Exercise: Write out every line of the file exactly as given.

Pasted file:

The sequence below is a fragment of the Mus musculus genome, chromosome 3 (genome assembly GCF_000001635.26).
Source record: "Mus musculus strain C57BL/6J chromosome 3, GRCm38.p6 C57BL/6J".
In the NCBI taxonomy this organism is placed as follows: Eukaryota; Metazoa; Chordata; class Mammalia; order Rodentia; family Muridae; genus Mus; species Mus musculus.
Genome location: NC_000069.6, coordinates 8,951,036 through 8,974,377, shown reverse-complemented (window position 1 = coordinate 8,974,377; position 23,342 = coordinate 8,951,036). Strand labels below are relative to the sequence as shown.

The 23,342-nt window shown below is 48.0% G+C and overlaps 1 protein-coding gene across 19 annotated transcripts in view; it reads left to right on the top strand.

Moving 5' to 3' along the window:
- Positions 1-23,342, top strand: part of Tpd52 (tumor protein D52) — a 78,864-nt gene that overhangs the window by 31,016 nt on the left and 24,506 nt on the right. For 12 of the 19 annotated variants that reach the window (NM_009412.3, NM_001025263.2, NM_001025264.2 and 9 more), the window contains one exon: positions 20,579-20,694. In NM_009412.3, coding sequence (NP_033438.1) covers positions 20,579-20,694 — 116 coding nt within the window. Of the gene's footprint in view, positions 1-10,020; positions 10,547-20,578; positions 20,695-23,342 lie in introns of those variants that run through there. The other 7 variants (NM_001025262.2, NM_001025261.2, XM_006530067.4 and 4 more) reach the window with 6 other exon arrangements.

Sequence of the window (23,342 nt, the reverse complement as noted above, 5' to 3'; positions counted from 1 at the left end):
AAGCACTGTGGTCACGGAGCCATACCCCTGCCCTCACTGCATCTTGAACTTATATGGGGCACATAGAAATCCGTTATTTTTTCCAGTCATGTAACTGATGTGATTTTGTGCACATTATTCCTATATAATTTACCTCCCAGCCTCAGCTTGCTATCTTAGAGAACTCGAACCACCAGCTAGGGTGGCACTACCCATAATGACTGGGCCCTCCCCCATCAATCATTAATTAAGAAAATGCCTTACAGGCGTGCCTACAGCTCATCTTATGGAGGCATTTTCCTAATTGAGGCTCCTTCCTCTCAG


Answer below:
The sequence below is a fragment of the Mus musculus genome, chromosome 3 (genome assembly GCF_000001635.26).
Source record: "Mus musculus strain C57BL/6J chromosome 3, GRCm38.p6 C57BL/6J".
In the NCBI taxonomy this organism is placed as follows: Eukaryota; Metazoa; Chordata; class Mammalia; order Rodentia; family Muridae; genus Mus; species Mus musculus.
Genome location: NC_000069.6, coordinates 8,951,036 through 8,974,377, shown reverse-complemented (window position 1 = coordinate 8,974,377; position 23,342 = coordinate 8,951,036). Strand labels below are relative to the sequence as shown.

The 23,342-nt window shown below is 48.0% G+C and overlaps 1 protein-coding gene across 19 annotated transcripts in view; it reads left to right on the top strand.

Moving 5' to 3' along the window:
- Positions 1-23,342, top strand: part of Tpd52 (tumor protein D52) — a 78,864-nt gene that overhangs the window by 31,016 nt on the left and 24,506 nt on the right. For 12 of the 19 annotated variants that reach the window (NM_009412.3, NM_001025263.2, NM_001025264.2 and 9 more), the window contains one exon: positions 20,579-20,694. In NM_009412.3, coding sequence (NP_033438.1) covers positions 20,579-20,694 — 116 coding nt within the window. Of the gene's footprint in view, positions 1-10,020; positions 10,547-20,578; positions 20,695-23,342 lie in introns of those variants that run through there. The other 7 variants (NM_001025262.2, NM_001025261.2, XM_006530067.4 and 4 more) reach the window with 6 other exon arrangements.

Sequence of the window (23,342 nt, the reverse complement as noted above, 5' to 3'; positions counted from 1 at the left end):
AAGCACTGTGGTCACGGAGCCATACCCCTGCCCTCACTGCATCTTGAACTTATATGGGGCACATAGAAATCCGTTATTTTTTCCAGTCATGTAACTGATGTGATTTTGTGCACATTATTCCTATATAATTTACCTCCCAGCCTCAGCTTGCTATCTTAGAGAACTCGAACCACCAGCTAGGGTGGCACTACCCATAATGACTGGGCCCTCCCCCATCAATCATTAATTAAGAAAATGCCTTACAGGCGTGCCTACAGCTCATCTTATGGAGGCATTTTCCTAATTGAGGCTCCTTCCTCTCAG